I’ve talked about times I have felt judged by others for my very un-flashy lifestyle. I’ve talked about checking our privilege. But what I’ve yet to talk about is the times I’ve unfairly judged others. We’ve all done it.
Most recently, a young legal assistant at the law firm I work for got engaged. She received a gorgeous ring from her now-fiancé. It is the typical, American, 1+ carat diamond. Knowing how much she gets paid and that she’s still in school, I momentarily judged her (and her fiancé) for what I perceived to be a wasteful purchase that almost certainly put them in debt. I reminded myself: I don’t know their situation. We all have different priorities in life, financially and otherwise, and it’s unfair for me to judge. I have come a long way in my minimalism journey, but I wasn’t always able to remind myself not to judge. In the past, I have judged people for the opposite reason — they didn’t have/do/buy enough.
When I was in yoga teacher training, we did study sessions at the studio owner/teacher trainer’s house. It was a small house and sparsely furnished. I remember a bookcase, a kitchen table and chairs and not much else. We all sat on the floor. My immediate reaction was confusion: didn’t he make decent money as the studio owner? Wasn’t his living room currently filled with a group of teacher trainees who all spent thousands of dollars to be there? Why didn’t he have more stuff?
Minimalism wasn’t the buzzword back then it is now and he described himself as a “non-materialist.” Training extended through the holiday season as he explained to the class that he doesn’t celebrate the holiday season; rather, he chooses to gift at other, unexpected times. If he sees something he believes someone in his life would appreciate, he gifts it at that point, not during the obligatory holiday gifting season. It is then truly a gift and not an obligation. He requested we not gift him anything material for the holiday. This all seemed quite pretentious to me at the time, but now I understand where he was coming from. This person has had so many wonderful experiences in his life that I’m sure his “non-materialist” lifestyle allowed him the freedom to pursue; in addition to having taught yoga, including teacher trainings, he is a scuba diver and skydiver, and probably many other exciting things I do not know about.
During my undergraduate years, I participated in my school’s freshman program. For incoming freshmen in their first semester, the school offered bundles of classes targeted towards freshmen with particular goals—pre-med, pre-law, education, etc. All of the students were in almost all of the same classes, including a class taught by a upperclassman with the same interests as a mentor.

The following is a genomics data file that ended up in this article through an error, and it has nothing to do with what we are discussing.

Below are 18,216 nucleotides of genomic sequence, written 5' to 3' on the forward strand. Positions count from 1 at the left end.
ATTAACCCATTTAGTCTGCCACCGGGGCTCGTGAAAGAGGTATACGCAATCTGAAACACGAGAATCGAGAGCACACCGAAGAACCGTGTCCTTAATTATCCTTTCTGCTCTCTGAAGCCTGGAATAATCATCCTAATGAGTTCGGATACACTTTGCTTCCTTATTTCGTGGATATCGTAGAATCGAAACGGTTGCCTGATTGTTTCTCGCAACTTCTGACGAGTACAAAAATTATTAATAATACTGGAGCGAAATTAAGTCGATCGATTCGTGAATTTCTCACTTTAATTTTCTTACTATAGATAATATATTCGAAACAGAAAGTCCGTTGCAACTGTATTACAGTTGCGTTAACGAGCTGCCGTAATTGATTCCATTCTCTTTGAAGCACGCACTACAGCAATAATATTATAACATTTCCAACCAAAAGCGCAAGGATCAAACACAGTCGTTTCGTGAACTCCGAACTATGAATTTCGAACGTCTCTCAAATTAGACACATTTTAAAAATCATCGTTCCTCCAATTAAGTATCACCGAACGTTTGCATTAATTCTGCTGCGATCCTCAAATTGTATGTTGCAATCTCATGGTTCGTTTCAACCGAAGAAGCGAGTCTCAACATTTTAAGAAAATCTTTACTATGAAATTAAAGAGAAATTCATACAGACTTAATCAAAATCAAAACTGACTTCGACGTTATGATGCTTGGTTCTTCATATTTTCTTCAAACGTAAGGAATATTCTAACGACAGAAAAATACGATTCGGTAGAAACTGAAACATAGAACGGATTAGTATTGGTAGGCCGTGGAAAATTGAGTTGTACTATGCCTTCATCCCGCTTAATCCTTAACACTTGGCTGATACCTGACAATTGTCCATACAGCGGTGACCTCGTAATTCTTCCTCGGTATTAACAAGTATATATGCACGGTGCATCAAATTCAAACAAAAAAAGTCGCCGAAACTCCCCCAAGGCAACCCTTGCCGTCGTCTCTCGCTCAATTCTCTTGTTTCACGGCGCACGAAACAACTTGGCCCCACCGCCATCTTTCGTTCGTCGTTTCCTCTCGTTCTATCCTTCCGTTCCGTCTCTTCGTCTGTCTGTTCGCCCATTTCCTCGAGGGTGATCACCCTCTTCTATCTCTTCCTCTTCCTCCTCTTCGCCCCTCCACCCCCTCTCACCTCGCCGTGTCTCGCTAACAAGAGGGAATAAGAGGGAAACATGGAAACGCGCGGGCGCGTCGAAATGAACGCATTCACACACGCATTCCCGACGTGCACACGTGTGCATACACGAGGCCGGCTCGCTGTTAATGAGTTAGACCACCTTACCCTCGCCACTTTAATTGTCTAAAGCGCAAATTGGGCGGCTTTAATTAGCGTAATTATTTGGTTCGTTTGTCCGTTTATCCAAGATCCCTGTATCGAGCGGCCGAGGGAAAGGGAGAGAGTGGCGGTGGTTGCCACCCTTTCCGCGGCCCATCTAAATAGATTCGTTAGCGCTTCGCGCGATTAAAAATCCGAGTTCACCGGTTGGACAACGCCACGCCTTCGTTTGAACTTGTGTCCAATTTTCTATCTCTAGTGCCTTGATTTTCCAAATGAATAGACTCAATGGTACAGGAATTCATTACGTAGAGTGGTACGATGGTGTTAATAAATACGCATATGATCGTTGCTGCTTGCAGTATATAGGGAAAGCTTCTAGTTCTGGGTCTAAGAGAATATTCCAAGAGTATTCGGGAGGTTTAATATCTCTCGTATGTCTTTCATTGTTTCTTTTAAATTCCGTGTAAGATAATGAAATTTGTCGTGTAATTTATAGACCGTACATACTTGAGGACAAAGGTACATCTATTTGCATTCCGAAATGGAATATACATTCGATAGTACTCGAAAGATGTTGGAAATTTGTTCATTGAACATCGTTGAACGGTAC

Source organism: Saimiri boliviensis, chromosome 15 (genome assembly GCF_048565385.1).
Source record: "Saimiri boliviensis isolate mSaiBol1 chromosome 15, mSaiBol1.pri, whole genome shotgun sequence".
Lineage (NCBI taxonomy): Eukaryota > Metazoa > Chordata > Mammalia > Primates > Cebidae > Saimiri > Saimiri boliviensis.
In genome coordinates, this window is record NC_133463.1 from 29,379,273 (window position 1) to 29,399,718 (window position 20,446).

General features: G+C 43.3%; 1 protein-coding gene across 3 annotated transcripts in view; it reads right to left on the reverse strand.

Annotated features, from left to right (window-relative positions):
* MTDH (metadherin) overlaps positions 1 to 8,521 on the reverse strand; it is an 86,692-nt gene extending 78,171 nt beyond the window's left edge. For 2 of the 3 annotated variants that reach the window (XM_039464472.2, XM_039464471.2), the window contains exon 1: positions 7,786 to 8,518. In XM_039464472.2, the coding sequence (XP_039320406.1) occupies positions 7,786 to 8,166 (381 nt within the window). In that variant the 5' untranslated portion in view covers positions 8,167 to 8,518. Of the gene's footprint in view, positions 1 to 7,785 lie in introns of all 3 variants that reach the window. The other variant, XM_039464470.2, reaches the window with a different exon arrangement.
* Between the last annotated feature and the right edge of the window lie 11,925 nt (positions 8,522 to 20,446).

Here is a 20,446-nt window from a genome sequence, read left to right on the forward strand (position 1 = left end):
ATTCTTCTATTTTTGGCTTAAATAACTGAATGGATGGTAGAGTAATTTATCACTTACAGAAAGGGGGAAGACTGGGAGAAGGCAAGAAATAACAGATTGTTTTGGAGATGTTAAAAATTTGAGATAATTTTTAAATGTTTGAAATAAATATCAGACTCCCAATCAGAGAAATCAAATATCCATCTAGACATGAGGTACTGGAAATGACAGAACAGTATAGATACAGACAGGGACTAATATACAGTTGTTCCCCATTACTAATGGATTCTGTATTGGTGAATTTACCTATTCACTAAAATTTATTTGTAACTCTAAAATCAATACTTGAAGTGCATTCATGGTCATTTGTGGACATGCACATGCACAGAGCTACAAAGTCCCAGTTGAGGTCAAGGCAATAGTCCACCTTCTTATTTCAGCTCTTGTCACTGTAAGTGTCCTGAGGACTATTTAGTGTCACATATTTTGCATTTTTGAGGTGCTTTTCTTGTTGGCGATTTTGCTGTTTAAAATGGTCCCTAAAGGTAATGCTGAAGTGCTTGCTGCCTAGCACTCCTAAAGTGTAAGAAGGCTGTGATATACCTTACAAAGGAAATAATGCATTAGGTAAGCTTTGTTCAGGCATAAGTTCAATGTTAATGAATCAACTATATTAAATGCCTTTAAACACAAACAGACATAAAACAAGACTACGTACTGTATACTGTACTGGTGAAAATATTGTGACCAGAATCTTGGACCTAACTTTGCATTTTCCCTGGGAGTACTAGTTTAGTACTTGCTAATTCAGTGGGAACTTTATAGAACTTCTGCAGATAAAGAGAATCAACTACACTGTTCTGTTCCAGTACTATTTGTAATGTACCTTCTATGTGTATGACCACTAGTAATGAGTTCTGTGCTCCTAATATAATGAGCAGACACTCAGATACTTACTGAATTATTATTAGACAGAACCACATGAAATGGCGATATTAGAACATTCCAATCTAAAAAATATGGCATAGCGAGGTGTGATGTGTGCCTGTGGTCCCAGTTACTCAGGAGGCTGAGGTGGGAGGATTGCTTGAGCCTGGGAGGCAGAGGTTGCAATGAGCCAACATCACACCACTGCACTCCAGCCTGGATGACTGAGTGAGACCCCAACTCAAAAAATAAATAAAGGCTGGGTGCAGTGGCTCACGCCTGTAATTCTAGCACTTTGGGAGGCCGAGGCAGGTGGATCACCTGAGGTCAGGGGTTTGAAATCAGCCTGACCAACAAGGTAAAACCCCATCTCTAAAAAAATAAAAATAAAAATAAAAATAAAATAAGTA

While most of the students from the pre-law group I was in didn’t end up going to law school, there was one particularly bright student who I was surprised did not.
At graduation, he was recognized as one of three students to graduate with a perfect 4.0 average. At the time, when I found out his GPA and the fact that he wasn’t going to law school, I couldn’t believe it. With just a halfway decent LSAT score, he could probably have his pick—and not have to worry too much about money, either. “What a waste of hard work!” I thought to myself.
When I look back, I’m sure there were lots of people in his life not just thinking it to themselves. I’m sure this young man had lots of pressure on him to take the LSAT and go to law school. Now, I look back and think how brave it was of him to go ahead and do what he wanted with his life, rather than what others expected of him. He knew himself well enough to know that he did not want a high-stress, corporate job. Good for him!
He ended up devoting himself to the church. I see the photos on his Facebook of him and his wife with their baby and he has the same big, bright smile he always had. That smile, folks, is freedom. He is not burdened by doing a job he doesn’t love. He has clearly followed his conscience and his passion. I hope everyone can find the same freedom in their lives. There is more than one path in this life, and I wish that everyone has the courage to find the one that brings them the most happiness.